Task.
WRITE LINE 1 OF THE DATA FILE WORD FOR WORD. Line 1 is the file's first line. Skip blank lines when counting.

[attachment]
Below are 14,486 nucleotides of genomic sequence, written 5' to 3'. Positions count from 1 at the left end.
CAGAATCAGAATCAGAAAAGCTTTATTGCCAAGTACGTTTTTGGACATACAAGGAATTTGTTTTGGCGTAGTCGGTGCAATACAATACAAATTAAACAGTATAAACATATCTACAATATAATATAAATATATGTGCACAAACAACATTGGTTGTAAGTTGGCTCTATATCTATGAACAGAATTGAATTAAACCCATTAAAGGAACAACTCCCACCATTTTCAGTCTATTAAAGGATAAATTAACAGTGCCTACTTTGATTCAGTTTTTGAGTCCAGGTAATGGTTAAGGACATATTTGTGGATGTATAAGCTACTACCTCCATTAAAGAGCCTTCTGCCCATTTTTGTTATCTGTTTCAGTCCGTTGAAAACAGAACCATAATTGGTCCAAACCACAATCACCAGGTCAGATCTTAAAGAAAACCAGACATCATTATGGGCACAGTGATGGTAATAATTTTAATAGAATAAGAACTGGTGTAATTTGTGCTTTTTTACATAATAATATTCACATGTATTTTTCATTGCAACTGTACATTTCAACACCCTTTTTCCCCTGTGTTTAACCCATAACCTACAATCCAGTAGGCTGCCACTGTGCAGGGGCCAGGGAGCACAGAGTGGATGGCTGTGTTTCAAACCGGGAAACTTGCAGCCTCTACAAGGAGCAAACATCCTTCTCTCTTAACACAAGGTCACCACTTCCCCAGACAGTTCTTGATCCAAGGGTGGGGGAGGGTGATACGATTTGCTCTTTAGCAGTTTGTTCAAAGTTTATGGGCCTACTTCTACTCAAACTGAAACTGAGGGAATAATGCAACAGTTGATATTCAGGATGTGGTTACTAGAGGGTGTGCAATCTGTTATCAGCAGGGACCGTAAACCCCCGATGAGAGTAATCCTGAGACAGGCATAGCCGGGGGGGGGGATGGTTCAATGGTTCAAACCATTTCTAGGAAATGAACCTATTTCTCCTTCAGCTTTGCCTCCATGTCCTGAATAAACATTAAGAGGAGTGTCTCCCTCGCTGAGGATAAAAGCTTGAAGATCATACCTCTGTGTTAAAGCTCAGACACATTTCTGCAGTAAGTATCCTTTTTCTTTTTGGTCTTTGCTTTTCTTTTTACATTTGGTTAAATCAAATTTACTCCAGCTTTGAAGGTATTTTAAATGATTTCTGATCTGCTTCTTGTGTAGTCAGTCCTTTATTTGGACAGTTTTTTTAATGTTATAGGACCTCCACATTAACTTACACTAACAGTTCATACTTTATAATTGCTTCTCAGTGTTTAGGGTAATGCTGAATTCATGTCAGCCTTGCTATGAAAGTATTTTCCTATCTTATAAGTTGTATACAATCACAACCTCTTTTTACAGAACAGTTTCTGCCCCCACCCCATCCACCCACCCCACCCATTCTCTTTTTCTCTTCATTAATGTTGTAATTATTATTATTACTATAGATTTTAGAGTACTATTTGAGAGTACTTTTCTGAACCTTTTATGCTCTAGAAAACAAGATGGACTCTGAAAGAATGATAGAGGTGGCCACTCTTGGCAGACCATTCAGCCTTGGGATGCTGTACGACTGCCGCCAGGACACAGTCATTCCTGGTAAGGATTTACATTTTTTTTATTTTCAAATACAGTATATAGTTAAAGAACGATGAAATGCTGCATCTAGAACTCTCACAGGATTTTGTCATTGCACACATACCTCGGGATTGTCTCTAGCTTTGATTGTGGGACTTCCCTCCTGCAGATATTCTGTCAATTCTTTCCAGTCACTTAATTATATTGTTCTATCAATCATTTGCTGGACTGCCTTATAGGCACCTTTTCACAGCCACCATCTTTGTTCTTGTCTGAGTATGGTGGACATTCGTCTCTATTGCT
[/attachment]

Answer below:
Below are 14,486 nucleotides of genomic sequence, written 5' to 3'. Positions count from 1 at the left end.